Social experiment

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A social experiment is a research project conducted with human subjects in the real world. It typically investigates the effects of a policy intervention by randomly assigning individuals, families, businesses, classrooms, or other units to different treatments or to a controlled condition that represents the status quo.[1] The qualifier "social" distinguishes a policy experiment from a "clinical" experiment, typically a medical intervention within the subject's body, and also from a laboratory experiment, such as a university psychology faculty might conduct under completely controlled conditions. In a social experiment, randomization to assigned treatment is the only element in the subject's environment that the researchers control. All other elements remain exactly what they were.[2]


Social experiments are often referred to as "the gold standard" for program evaluation and reform processes. In measuring the impact of a social program, the researcher has to assess what the outcomes of the relevant population would have been in the absence of the program.[3] Almost every naturally occurring comparison group, however, will differ from the composition of a non-random treatment group, usually because of selection bias (outside of an experiment, people choose to receive the treatment or choose not to). Randomization helps to create a control group that is statistically identical in large sample with the group that is assigned to receive the treatment, and in principle there is no selection bias.[2]


The starting differentiation of the general field of psychology into physiological and social psychology as suggested by Wilhelm Wundt in 1862 lay way for the first social experiments. In 1895, American psychologist Norman Triplett constructed one of the first social experiments with the intention to study the influence of a group on racing performance. During the 1920s, Gordon Allport used experimental methods to study conformity, nonverbal communication, and social facilitation, shaping social psychology as we know it.[4]

The social experiments that we commonly refer to today were conducted decades later; a famous example is Stanley Milgram's obedience experiment in 1963. Social experiments began in the United States as a test of the Negative Income Tax concept in the late 1960s and since then have been conducted on all the populated continents. Some "have pilot tested major innovations in social policy", some "have been used to assess incremental changes in existing programs", while some "have provided the basis for evaluating the overall efficacy of major existing programs. Most "have been used to evaluate policies targeted at disadvantaged population groups".[2][5]

During the 1970s, cristicism of the ethics and accusations of gender and racial bias led to a reassessment of both the field of social psychology and the conducted experiments. While experimental methods were still employed, other methods gained popularity.[4]

Today, we often see the term social experiment on video sharing platforms like youtube, used for lay people's experiments during which actors attempt to provoke responses from e.g. passersby, usually filmed with a hidden camera.[6]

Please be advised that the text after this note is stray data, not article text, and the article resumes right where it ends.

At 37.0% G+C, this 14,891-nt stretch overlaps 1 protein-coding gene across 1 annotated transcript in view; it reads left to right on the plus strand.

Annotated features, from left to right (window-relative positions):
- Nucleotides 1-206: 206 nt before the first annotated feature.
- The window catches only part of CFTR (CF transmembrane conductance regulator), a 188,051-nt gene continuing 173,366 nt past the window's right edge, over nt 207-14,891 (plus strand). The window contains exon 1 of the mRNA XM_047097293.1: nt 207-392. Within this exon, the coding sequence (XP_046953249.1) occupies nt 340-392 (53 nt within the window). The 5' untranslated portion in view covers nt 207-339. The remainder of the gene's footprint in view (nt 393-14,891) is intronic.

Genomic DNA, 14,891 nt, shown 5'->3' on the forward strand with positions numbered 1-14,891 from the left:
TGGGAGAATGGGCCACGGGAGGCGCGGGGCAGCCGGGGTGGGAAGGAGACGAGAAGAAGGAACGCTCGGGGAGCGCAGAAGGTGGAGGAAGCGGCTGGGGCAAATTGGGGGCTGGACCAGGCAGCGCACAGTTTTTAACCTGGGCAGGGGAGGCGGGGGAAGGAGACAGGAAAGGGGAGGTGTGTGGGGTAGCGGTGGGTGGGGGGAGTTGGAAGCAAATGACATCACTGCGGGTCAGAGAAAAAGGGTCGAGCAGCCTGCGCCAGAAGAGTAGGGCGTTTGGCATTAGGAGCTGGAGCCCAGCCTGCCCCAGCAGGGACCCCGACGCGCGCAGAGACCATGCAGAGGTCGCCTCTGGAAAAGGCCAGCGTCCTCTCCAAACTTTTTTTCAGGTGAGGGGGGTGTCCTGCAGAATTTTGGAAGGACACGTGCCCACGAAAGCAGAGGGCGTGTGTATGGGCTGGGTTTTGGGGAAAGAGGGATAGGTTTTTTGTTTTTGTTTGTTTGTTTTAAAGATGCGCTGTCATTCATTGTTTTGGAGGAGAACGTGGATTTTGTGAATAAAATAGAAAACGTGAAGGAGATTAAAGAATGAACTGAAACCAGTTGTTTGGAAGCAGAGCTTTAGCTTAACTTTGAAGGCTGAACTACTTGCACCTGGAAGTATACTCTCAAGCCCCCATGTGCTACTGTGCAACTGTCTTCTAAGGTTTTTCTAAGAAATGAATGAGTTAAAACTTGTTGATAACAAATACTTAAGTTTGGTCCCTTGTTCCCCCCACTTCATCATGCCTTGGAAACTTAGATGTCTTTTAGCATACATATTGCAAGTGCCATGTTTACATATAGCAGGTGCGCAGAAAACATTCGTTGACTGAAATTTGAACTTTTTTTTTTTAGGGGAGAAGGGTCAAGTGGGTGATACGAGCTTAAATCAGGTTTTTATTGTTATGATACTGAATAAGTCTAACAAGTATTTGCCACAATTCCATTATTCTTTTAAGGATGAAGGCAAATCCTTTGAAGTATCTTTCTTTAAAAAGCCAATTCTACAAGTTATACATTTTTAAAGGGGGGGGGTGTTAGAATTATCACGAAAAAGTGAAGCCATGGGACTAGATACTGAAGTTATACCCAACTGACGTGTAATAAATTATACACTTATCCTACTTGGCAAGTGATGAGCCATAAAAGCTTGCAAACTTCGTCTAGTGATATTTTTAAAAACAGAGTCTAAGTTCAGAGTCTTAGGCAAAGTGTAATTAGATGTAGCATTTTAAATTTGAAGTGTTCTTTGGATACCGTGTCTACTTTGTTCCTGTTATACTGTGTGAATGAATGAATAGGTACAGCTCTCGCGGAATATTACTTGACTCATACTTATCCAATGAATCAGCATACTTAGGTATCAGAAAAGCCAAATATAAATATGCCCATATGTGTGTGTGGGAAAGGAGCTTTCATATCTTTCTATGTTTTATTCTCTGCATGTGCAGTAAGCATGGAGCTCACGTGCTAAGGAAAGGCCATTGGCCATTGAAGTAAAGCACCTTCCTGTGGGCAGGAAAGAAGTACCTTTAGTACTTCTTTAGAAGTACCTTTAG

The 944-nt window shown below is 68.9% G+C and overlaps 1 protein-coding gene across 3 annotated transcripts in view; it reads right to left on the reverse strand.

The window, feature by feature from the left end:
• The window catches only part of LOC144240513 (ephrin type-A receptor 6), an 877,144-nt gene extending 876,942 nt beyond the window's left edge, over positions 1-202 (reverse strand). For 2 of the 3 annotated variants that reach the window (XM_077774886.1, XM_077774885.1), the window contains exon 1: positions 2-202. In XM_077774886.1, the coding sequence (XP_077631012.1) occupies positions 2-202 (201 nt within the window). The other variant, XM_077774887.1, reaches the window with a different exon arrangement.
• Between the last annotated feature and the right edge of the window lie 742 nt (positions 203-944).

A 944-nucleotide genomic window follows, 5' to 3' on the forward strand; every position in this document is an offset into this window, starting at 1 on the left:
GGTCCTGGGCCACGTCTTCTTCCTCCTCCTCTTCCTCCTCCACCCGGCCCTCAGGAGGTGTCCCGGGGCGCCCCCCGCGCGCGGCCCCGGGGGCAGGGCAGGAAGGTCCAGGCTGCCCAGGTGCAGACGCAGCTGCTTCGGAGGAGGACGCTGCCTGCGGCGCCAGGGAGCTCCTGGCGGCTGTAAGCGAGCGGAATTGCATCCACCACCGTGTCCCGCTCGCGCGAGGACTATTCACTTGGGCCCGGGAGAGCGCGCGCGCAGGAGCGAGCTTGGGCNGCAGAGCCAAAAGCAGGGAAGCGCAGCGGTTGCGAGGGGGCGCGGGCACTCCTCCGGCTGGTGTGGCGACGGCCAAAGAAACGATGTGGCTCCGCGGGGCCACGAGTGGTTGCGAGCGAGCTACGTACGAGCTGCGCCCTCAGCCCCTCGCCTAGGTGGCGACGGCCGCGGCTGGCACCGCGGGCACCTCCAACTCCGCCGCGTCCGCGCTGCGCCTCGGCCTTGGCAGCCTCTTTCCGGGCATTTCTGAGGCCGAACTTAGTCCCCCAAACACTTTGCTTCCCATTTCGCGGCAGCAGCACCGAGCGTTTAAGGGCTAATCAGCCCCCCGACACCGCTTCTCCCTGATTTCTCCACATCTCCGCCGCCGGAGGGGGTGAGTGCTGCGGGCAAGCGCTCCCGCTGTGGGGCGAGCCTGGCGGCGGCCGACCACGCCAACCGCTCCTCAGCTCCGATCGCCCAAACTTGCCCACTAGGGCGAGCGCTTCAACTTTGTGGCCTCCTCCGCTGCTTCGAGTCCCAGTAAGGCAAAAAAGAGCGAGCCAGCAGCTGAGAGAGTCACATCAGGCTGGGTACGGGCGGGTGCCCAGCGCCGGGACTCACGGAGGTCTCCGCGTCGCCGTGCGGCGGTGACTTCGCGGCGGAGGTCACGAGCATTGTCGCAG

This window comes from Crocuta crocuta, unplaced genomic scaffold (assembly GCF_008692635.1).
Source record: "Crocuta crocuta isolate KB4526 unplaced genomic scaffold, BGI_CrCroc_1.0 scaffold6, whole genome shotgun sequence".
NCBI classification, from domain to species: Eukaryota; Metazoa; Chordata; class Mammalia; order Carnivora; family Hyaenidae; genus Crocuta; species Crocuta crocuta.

Social experimentation has raised many ethical concerns, due to its manipulation of large groups of the population, often without consent.[7]

Best-known social experiments[edit]

Bystander Apathy (Effect)[edit]

Based on the real event of when the Kitty Genovese murder outside her home as bystanders watched and nobody came to her aid, the bystander effect occurs when individuals are less likely to assist a victim when other people are present. Social psychologists Bibb Latané and John Darley coined the term bystander apathy after completing a classic experiment in 1964.[8]

For their experiment, Latané and Darley [8] tried to replicate the Genovese slaying by having participants aware of each other but unable to communicate directly. Each participant was in a cubical in contact with each other via a microphone, however only one voice was allowed to speak at a time. A taped recording played of a participant having an epileptic seizure. When the participant believed themselves to be alone they invariably attempted to find help. When the participant believed others were around the speed and frequency of response declined significantly. The authors concluded that situational factors play an influential role on bystander apathy. People are less likely to help in an emergency if other people are present. Two reasons were offered by Latané and Darley: first is diffusion of responsibility. The second is pluralistic ignorance or the mentality that if nobody else is helping, then I am not needed as well.

Current research on bystander apathy by psychologist Kyle Thomas et al, found that people’s decisions to help are influenced by their level of knowledge. While diffusion of responsibility and pluralistic ignorance are factors, the researchers found that bystanders’ decisions also consider what they know about other bystanders and the situation before getting involved.[9]


The HighScope Perry Preschool Project was evaluated in a randomized controlled trial of 123 children (58 were randomly assigned to a treatment group that received the program and a control group of 65 children that did not). Prior to the program, the preschool and control groups were equivalent in measures of intellectual performance and demographic characteristics. After the program the educational and life outcomes for the children receiving the program were much superior to outcomes for the children not receiving the program. Many of the program effects were significant or approaching significance.[10][11]

RAND Health Insurance Experiment[edit]

The RAND Health Insurance Experiment was an experimental study of health care costs, utilization and outcomes in the United States, which assigned people randomly to different kinds of plans and followed their behavior, from 1974 to 1982. As a result, it provided stronger evidence than studies that examine people afterwards who were not randomly assigned. It concluded that cost sharing reduced "inappropriate or unnecessary" medical care (overutilization), but also reduced "appropriate or needed" medical care. It did not have enough statistical power to tell whether people who got less appropriate or needed care were more likely to die as a result.